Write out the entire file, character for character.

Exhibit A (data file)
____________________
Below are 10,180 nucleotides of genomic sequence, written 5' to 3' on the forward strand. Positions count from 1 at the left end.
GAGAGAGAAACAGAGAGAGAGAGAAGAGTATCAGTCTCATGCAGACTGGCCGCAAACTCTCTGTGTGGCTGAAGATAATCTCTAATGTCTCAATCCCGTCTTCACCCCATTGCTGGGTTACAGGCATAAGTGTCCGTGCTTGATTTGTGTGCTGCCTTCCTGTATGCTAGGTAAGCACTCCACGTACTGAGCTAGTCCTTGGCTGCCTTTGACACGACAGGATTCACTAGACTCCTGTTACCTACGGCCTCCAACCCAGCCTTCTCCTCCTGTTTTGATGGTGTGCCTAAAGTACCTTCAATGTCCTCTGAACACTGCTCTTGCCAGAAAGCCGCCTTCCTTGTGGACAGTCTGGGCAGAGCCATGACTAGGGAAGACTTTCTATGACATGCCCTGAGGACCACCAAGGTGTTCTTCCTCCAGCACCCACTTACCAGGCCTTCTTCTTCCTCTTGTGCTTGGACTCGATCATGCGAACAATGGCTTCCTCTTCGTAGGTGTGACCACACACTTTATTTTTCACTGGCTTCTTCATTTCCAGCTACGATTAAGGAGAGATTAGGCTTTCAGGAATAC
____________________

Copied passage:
Below are 10,180 nucleotides of genomic sequence, written 5' to 3' on the forward strand. Positions count from 1 at the left end.
GAGAGAGAAACAGAGAGAGAGAGAAGAGTATCAGTCTCATGCAGACTGGCCGCAAACTCTCTGTGTGGCTGAAGATAATCTCTAATGTCTCAATCCCGTCTTCACCCCATTGCTGGGTTACAGGCATAAGTGTCCGTGCTTGATTTGTGTGCTGCCTTCCTGTATGCTAGGTAAGCACTCCACGTACTGAGCTAGTCCTTGGCTGCCTTTGACACGACAGGATTCACTAGACTCCTGTTACCTACGGCCTCCAACCCAGCCTTCTCCTCCTGTTTTGATGGTGTGCCTAAAGTACCTTCAATGTCCTCTGAACACTGCTCTTGCCAGAAAGCCGCCTTCCTTGTGGACAGTCTGGGCAGAGCCATGACTAGGGAAGACTTTCTATGACATGCCCTGAGGACCACCAAGGTGTTCTTCCTCCAGCACCCACTTACCAGGCCTTCTTCTTCCTCTTGTGCTTGGACTCGATCATGCGAACAATGGCTTCCTCTTCGTAGGTGTGACCACACACTTTATTTTTCACTGGCTTCTTCATTTCCAGCTACGATTAAGGAGAGATTAGGCTTTCAGGAATAC